For Sunshine, that much is reminiscent of how Trump was before the early ‘90s crackup, before The Art of the Deal, going back to his more focused, more disciplined years building Trump Tower. “He used to have very competent, very capable, intelligent, positive voices around him,” Sunshine said.
These days, though, watching from her home in Florida, she pinned the blame for Trump’s topsy-turvy first month as president on a few of his closest aides. “Just listen to Kellyanne Conway. Just listen to her. You want to put a grapefruit in her mouth,” Sunshine said. “And Steve Bannon—he’s living in another world. And look how many people who are around Donald are Bannon people. Like Steve Miller.”
Procida, meanwhile, last week raged into the phone about the first month of his former boss’s first term.
“He’s trying to pick the right people and let ‘em do their job—that was always his No. 1 thing—and the problem is he hasn’t been able to get his people in. He’s really getting sabotaged at every turn,” Procida said, lashing out at what he views as obstructionist Democrats and meddlesome media. “I want him to be able to do his f—ing job. You want him to be able to do his f—ing job, whether you like him or not, right? And if you hire me to be the point guard of your basketball team, are you really going to shout at me all the f—ing time while I’m dribbling the ball up the court?”
Procida stopped to catch his breath.
“If he could just put f—ing blinders on …”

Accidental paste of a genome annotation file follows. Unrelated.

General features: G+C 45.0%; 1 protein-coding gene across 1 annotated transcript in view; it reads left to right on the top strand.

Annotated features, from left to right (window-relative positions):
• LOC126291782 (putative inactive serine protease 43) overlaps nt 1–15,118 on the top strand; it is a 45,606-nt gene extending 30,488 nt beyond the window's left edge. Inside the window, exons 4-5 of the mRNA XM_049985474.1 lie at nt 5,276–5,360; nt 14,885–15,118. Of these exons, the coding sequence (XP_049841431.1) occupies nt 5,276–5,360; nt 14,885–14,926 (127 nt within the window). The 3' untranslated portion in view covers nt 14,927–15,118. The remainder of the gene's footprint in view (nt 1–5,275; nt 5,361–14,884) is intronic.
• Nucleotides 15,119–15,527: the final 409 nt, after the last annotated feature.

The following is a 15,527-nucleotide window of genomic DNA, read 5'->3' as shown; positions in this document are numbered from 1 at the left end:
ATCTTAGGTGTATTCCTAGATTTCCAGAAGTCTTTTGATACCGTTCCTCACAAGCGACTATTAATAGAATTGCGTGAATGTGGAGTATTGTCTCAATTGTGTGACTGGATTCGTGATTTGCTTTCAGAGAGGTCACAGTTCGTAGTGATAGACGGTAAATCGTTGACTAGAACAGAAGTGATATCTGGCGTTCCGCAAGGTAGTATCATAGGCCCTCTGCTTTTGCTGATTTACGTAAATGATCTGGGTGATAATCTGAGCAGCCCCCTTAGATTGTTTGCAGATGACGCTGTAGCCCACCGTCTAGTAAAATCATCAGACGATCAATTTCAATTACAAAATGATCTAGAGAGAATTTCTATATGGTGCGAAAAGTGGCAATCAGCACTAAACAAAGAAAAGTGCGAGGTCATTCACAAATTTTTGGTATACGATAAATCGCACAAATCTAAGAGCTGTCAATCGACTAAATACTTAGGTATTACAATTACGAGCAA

But that’s just it, according to many people who have worked for him over the years. Trump so seldom can.
“I remember one day we were trying to save the company,” one longtime former inner-circle employee told me, recalling the Trump Organization’s struggle in the early ‘90s to stay afloat, “and he walks into a meeting and says, ‘Let’s buy the New Jersey Nets.’”
Buying a professional basketball team would have been a stock Trump tactic, the person pointed out, a big, splashy story, a way to get reporters to write about something other than his financial travails, a conscious distraction meant for public consumption—a surface-level “fix” to a deep, systemic problem.
“I just said, ‘Uh, Donald …’”
Some question whether the real victim of the distractions isn’t Trump himself and what he says he wants to accomplish.
“I think there’s some serious managerial work to be done for him to fulfill his campaign promises,” said O’Brien, the biographer. “I think in order to scale up in anything, you have to have a strategic vision, a creative perspective about what you want to accomplish, and then you have to wed that to intellectual and managerial discipline, and that requires patience and perspective and an ability to delegate. And everything I’ve said in the preceding sentence are not attributes of Donald J. Trump.”
Different management styles have worked, and not worked, in the White House. And nobody ever has been fully prepared to be president. Presidents have said that. Presidential historians have said that. But according to O’Brien, who’s been reporting on Trump since the early ‘90s, the challenge for him is particularly steep: “He now needs to build a global network that is completely unlike anything he’s built or relied on before. This isn’t just about a modest course correction. This is about getting an entire personality transplant.”
Will the weight of the job lead to an altered, more sober, more regimented approach to management—a different Trump?
“Will he evolve?” Nobles said. “Good question.”
Another former employee answered it. “I don’t think he’s ever going to evolve on managerial style,” he said. “On policy and strategy, he may change, but he’s never going to evolve in how he does things and runs things. Because that’s what got him to the Oval Office.”